State Board recommends Fmr.  District Attorney Suspended From Law Practice • The Georgia Virtue

A state review panel within the State Bar of Georgia has recommended that a former district attorney be suspended from practicing law for a six-month period.

The Georgia Attorney’s Office several years ago filed a formal complaint against former District Attorney for the Augusta Judicial Circuit, Natalie Paine, for her handling of a murder case involving three defendants. Paine, a Republican, was ousted from political office by Democrat Jared Williams in 2020 but continues to serve as a prosecutor in the newly created Columbia County Judicial Circuit.


She is accused of violating procedural and criminal law in her handling of the case, which involved recorded conversations between defendants and their lawyers. In early 2022, a Special Master released a report finding no wrongdoing by Paine, but an eight-person review of the appeal said instead that she should be punished. That body recommended the six-month suspension of Paine’s approval.

The complaint

Paine “has made inconsistent and conflicting testimonies regarding her knowledge of unconstitutional tactics used against those she pursues.”

The lawsuit stems from Paine’s dealings with the state of Georgia against William Krepps, Vaughn Austin Verdi and Emily Stephens in Richmond County Superior Court.

According to documents filed with the Georgia Superior Court, Paine notified the defendant’s attorney to let her know that the defendant was being transferred from prison to the sheriff’s office for questioning. The attorney informed Paine that transportation was not necessary as her client was not interested in speaking to the police. Paine later informed her that the defendant had been transported for questioning anyway. The attorney immediately went to the sheriff’s office to intervene, where she was met by Paine and an investigator. She asked to speak to her client and confirmed that the conversation would not be recorded. However, the conversation between the lawyer and the accused was recorded and later sent to Paine.

On the same day, another attorney for a co-defendant met with his client at the office, at which point their conversation was also recorded.

In the criminal trial of the defendants, the trial court judge suppressed the recordings on the grounds that they were the product of “outrageous abuses of statute and constitutional law.” The judge found that the recordings:

  • violate the Sixth Amendment;
  • violates attorney-client privilege; and
  • were made in violation of OCGA § 16-11-62, a criminal felony statute that specifically prohibits the recording of conversations between a defendant and his or her attorney at a facility where persons charged with a crime are incarcerated.

The State Bar of Georgia alleges that Paine violated:

  1. Rule 3.4(g) — The lawyer must not use any methods of gathering evidence that violate the rights of the opposing party or the lawyer;
  2. Rule 4.2 — The lawyer must not communicate with the represented person without the consent of the other lawyer;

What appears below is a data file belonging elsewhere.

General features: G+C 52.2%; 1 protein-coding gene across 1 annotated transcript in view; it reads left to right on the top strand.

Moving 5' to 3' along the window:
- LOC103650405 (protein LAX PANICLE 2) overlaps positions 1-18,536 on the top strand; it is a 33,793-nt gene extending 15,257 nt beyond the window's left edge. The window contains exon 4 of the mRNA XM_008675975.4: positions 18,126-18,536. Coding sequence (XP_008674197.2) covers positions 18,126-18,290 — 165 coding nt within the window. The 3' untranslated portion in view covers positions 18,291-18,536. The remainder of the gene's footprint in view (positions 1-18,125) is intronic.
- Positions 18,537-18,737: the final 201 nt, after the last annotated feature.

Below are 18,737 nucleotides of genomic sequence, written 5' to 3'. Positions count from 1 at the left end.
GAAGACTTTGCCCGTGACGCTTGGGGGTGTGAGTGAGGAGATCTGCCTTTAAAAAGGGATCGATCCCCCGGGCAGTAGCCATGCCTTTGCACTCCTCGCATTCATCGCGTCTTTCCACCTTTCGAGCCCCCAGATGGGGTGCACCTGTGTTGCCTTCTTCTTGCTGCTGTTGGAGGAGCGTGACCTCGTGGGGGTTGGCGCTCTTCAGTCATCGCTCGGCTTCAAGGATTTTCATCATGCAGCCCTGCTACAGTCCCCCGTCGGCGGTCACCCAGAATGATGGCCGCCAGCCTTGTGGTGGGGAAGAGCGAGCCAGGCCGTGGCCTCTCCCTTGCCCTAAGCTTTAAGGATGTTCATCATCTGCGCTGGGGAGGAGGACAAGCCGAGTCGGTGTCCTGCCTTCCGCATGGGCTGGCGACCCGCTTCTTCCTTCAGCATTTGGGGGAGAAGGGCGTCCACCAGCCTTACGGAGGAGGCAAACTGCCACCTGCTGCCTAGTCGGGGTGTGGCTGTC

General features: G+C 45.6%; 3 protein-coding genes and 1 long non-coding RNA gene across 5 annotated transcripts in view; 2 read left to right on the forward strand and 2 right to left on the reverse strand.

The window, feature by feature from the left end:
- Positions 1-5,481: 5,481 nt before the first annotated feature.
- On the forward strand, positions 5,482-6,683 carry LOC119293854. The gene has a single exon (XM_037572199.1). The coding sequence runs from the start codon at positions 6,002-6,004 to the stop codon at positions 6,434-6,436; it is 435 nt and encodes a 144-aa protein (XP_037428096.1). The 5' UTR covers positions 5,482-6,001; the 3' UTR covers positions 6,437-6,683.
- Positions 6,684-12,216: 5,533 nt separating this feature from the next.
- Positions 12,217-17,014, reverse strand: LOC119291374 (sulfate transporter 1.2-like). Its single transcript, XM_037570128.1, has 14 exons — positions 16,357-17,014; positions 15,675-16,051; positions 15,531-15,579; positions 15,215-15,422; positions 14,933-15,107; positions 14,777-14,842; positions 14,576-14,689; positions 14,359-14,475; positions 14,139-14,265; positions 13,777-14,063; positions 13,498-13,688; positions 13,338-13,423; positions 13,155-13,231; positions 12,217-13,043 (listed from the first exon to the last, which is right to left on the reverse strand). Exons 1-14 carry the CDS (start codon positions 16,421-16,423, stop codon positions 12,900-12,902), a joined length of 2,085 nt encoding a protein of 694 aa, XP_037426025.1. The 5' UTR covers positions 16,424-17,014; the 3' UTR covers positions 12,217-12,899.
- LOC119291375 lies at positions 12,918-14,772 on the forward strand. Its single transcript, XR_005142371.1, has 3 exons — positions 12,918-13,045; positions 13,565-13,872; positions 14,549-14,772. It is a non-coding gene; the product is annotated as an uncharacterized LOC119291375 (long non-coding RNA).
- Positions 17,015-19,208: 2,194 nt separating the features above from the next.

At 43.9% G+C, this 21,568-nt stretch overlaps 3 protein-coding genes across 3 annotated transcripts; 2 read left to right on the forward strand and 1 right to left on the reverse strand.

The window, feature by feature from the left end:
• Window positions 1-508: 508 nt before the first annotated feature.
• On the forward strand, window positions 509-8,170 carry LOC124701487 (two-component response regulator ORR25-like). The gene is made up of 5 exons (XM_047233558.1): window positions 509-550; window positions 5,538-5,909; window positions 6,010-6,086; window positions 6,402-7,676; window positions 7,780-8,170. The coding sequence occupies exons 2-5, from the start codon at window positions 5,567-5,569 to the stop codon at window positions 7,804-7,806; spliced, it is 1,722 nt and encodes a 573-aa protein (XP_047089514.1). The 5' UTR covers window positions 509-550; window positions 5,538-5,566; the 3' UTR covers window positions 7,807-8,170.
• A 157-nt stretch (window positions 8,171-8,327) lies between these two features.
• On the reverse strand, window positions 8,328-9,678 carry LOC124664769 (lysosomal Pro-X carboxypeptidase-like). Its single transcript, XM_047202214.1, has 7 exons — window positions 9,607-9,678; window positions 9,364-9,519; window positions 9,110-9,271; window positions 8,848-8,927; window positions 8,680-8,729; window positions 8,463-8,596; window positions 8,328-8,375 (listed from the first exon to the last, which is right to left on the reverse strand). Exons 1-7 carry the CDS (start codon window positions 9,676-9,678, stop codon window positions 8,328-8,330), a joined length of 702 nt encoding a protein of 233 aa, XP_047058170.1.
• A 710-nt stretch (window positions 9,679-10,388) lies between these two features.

3. Rule 8.1 — The lawyer must not make false statements in connection with a disciplinary matter; and
  4. Rule 8.4(a)(l) — The Attorney shall not attempt to break a Rule, assist another in breaking a Rule, induce another to break a Rule, or violate a Rule through the actions of another.
Paine’s answer

Paine is represented by Atlanta’s attorney Brian Steel, who is also representing Young Thug in a Fulton County case, and Nathan Weekes, the GDC inmate charged with his role in a botched murder of a Tattnall County correctional officer for hire.

In response to the allegations, Paine’s attorney claimed that Paine was not present because of the alleged wrongdoing and was not aware of any explanations that the accused should not be transported. He also said the investigator “didn’t know” the technology was still collecting video and audio of the interrogation rooms when the volume was turned down for one person watching in real time. Steel said Paine had no knowledge of the recordings, their existence or distribution.

Steel wrote in his brief that Paine was unaware that attorney-client conversations were being recorded and shared, and that Paine had allocated $40,000.00 from the Richmond County District Attorney’s Office budget to upgrade a new system in the sheriff’s office to acquire and implement.

He said she was not guilty because the sheriff’s office provided her with the disks and she copied them for others without ever checking them.

Paine law enforcement schedule

February 21, 2020 – The State Disciplinary Committee determined a probable cause that Natalie Paine violated 4 rules of the Georgia Rules of Professional Conduct.

January 14, 2021 – Attorney William Van Hearnburg Jr., Attorney for the State Bar of Georgia, is seeking the appointment of a Special Master by the Georgia Supreme Court to handle Paine’s disciplinary matter. State Bar is also filing a 12-page formal complaint against Paine. Read the complaint here.

January 15, 2021 — SCOGA appoints Patrick Head as Special Master. Head, a Republican, was the district attorney for Cobb County until his retirement in 2012.

January 28, 2021 – Paine is informed of the appointment of the special master, the formal complaint by the Georgia Attorney’s Office and the intention to pursue the indictment under the rules of the Georgia Bar.